Office Holiday Gifting Made Practically Painless
Now that you know how to pick the perfect gift for that “tough to shop for” family member, you should have no problem navigating workplace gift giving etiquette. You probably spend as much time with your coworkers as with your family–perhaps even more!–so it’s unlikely you’ll be able to avoid office holiday gifting entirely. Not to worry, for we’ve covered almost every scenario you might encounter at work this holiday season.
What To Give For Your Office’s Secret Santa Exchange
Love it or loathe it, the Secret Santa gift exchange is one office tradition that’s as ubiquitous as jazzy remixed Christmas carols. No matter your budget or the size of your office, follow a few of our key tips to make picking out a great Secret Santa gift for your coworker easy and fun.
Be mindful of the budget. To minimize awkwardness and financial discomfort among coworkers, many offices set a price cap for their Secret Santa tradition. Modern etiquette expert Maggie Oldham recommends a budget of $25 or less for Secret Santa gifts. Anything more expensive could be perceived as extravagant, and anything obviously less may hurt someone’s feelings.
Do some sleuthing about your recipient. Whether you work in a big cubicle maze or a cozy open office, make an effort to connect with someone who knows your recipient well and ask some pointed questions. This small gesture will make your gift giving significantly easier! Do they secretly root for your city’s rival football team, or have a well-known affinity for chocolate-covered almonds? Even a few tidbits about your recipient’s likes and dislikes can inform the gifts you give.
Keep it office appropriate. It goes without saying that certain gifts aren’t appropriate for a professional setting. Anything worn on or close to the body like jewelry, apparel, cosmetics or fragrances is generally thought to be too intimate for gifts between colleagues and, unless you know your recipient’s tastes well, it’s also wise to avoid gifts of alcohol or especially fragrant candles. You can almost always safely skirt the “Is this okay to give?” issue with a small neutral gift of food, stationery, or something for their desk or office.
Our top holiday gifts for coworkers:
jcoco Chocolate Truffle Bar Trio–This trio of gourmet chocolates comes in delicious, unique flavors and has a great mission, to boot. Every purchase donates a serving of food to a national food bank.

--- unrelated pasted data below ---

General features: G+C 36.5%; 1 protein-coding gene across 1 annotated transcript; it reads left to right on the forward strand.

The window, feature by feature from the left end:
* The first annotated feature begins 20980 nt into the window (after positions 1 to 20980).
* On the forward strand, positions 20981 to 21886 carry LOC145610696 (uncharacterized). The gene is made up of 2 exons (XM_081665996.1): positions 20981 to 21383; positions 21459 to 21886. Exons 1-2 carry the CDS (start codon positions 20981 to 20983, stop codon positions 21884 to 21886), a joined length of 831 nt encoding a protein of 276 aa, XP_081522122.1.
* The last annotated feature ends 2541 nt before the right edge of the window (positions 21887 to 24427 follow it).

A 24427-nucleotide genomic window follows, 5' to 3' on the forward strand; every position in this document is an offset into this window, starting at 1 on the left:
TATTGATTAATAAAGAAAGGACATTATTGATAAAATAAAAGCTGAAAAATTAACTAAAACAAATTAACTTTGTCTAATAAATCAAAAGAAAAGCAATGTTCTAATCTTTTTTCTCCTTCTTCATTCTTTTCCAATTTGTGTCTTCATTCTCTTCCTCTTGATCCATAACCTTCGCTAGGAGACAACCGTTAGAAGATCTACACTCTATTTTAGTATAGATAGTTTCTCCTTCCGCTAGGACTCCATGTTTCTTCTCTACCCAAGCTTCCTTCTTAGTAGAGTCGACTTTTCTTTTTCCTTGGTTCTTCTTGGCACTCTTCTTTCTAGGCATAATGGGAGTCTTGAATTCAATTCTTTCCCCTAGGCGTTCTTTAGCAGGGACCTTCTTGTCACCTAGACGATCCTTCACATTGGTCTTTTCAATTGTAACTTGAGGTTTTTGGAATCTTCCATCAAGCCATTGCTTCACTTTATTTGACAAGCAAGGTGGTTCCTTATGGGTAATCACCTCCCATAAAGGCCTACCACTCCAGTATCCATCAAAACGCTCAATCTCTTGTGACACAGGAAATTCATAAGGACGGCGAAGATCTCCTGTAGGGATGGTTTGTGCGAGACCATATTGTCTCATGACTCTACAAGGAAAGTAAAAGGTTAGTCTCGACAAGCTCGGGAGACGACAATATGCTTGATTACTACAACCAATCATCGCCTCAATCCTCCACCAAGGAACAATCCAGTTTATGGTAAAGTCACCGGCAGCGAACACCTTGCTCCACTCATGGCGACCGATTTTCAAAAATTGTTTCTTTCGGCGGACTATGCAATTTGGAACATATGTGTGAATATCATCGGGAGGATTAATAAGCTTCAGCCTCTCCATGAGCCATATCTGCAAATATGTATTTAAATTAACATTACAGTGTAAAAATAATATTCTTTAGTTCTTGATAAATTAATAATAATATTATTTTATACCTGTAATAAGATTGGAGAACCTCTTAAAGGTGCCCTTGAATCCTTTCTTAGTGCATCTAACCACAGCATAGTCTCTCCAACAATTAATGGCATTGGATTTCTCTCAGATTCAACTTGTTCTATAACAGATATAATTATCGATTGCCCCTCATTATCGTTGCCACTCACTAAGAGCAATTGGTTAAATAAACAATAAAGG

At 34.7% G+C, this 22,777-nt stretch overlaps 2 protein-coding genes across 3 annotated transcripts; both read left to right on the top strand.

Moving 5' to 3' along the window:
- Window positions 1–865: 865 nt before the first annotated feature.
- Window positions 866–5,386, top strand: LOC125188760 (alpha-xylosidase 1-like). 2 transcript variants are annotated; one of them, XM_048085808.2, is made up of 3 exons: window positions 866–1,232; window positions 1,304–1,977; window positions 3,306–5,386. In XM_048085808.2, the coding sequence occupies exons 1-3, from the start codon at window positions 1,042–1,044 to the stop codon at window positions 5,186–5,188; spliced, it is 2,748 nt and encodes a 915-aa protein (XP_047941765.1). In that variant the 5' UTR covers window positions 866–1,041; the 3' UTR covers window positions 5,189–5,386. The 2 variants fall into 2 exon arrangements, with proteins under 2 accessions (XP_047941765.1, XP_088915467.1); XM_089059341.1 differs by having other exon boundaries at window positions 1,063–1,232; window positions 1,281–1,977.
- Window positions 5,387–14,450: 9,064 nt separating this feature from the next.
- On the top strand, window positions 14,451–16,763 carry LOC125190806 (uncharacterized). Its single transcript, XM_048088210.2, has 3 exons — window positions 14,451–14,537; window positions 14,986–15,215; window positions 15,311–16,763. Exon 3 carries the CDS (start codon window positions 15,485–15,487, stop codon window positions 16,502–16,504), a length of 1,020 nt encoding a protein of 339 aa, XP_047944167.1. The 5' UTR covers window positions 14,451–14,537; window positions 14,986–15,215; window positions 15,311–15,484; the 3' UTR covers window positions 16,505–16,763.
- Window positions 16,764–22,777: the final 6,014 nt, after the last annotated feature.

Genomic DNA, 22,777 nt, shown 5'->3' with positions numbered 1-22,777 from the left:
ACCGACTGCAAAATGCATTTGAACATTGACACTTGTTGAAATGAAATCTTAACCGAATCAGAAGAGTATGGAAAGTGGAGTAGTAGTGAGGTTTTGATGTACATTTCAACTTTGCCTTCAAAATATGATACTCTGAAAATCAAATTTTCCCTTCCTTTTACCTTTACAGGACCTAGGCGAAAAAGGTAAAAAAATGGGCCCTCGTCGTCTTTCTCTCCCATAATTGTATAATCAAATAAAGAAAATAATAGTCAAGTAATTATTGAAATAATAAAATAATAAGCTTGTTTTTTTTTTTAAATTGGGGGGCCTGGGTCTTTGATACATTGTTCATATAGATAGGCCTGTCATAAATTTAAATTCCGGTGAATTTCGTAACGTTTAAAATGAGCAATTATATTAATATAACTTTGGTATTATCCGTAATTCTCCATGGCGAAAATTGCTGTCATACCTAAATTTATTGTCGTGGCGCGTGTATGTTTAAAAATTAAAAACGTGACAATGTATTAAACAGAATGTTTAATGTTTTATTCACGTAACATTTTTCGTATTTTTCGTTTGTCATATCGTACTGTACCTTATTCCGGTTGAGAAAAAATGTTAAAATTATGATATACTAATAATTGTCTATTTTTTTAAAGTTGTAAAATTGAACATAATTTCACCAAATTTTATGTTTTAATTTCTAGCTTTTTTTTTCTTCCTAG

Frausto & Co. Card Decks–These illustrated card decks are unusual and creative. Pick from wine, whiskey, gardening, coffee, and The Gentleman’s Deck–each full deck is packed with tips and trivia.
Sea Urchin & Air Plant–Every desk needs a decoration. Even if your coworker doesn’t typically keep plants at her desk, she’ll love this low-maintenance air plant in a cute sea urchin shell holder.
Cool desk stationery–A cool journal is the perfect Secret Santa present; even if they’ve got a few more pages to fill in their current planner, your coworker can happily start the new year with a fresh notebook (and think kindly of you every time they use it!).
Holiday Gift Ideas For The Boss
Thinking of giving a gift to your boss? Plan carefully. US News cautions that certain professional expectations may mean a Christmas gift for your boss isn’t necessary:
“Long-established rules of etiquette say that gifts in a workplace should flow downward, not upward – meaning that your boss can give you a gift but you and your co-workers shouldn’t give presents to your managers. This rule exists because of the power dynamics and pay discrepancies in the boss/employee relationship. The idea is otherwise an employee might feel pressured to purchase gifts for a manager, and it’s unseemly for managers to benefit from power dynamics that way.”
However, if you work for a small company or are sending year-end gifts to professional clients or business partners, it may feel more awkward to exclude the boss, in which case–gift on!
The boss WILL notice your gift. In our 2017 Business Gift Satisfaction Survey, we found that “the higher up in a company the recipient was, the more likely they were to report being satisfied with gifts from business partners.” In fact, 95% of “C-suite” recipients report being satisfied with their gifts.